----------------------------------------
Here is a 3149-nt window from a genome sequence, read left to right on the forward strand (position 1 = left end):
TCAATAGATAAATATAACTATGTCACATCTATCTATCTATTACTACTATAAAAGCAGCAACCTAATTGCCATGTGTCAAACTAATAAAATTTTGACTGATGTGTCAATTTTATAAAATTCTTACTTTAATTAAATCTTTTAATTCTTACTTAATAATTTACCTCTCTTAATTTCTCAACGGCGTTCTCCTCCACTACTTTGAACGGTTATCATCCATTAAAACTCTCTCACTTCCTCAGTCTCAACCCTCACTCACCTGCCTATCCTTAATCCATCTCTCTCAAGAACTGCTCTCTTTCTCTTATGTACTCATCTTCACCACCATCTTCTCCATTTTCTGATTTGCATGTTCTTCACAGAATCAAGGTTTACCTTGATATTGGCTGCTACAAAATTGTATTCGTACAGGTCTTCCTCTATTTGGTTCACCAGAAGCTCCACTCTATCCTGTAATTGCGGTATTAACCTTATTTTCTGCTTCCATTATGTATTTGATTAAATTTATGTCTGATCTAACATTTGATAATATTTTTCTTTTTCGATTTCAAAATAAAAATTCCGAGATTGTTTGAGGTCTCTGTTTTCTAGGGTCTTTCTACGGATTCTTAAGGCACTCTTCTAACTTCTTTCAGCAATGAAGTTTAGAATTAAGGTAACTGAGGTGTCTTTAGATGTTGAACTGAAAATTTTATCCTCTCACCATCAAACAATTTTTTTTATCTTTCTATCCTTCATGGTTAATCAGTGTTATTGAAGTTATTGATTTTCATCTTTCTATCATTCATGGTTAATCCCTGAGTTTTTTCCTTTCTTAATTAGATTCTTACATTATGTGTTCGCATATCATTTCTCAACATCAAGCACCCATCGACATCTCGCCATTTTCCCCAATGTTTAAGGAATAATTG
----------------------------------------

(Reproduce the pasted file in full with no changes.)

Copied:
Here is a 3149-nt window from a genome sequence, read left to right on the forward strand (position 1 = left end):
TCAATAGATAAATATAACTATGTCACATCTATCTATCTATTACTACTATAAAAGCAGCAACCTAATTGCCATGTGTCAAACTAATAAAATTTTGACTGATGTGTCAATTTTATAAAATTCTTACTTTAATTAAATCTTTTAATTCTTACTTAATAATTTACCTCTCTTAATTTCTCAACGGCGTTCTCCTCCACTACTTTGAACGGTTATCATCCATTAAAACTCTCTCACTTCCTCAGTCTCAACCCTCACTCACCTGCCTATCCTTAATCCATCTCTCTCAAGAACTGCTCTCTTTCTCTTATGTACTCATCTTCACCACCATCTTCTCCATTTTCTGATTTGCATGTTCTTCACAGAATCAAGGTTTACCTTGATATTGGCTGCTACAAAATTGTATTCGTACAGGTCTTCCTCTATTTGGTTCACCAGAAGCTCCACTCTATCCTGTAATTGCGGTATTAACCTTATTTTCTGCTTCCATTATGTATTTGATTAAATTTATGTCTGATCTAACATTTGATAATATTTTTCTTTTTCGATTTCAAAATAAAAATTCCGAGATTGTTTGAGGTCTCTGTTTTCTAGGGTCTTTCTACGGATTCTTAAGGCACTCTTCTAACTTCTTTCAGCAATGAAGTTTAGAATTAAGGTAACTGAGGTGTCTTTAGATGTTGAACTGAAAATTTTATCCTCTCACCATCAAACAATTTTTTTTATCTTTCTATCCTTCATGGTTAATCAGTGTTATTGAAGTTATTGATTTTCATCTTTCTATCATTCATGGTTAATCCCTGAGTTTTTTCCTTTCTTAATTAGATTCTTACATTATGTGTTCGCATATCATTTCTCAACATCAAGCACCCATCGACATCTCGCCATTTTCCCCAATGTTTAAGGAATAATTG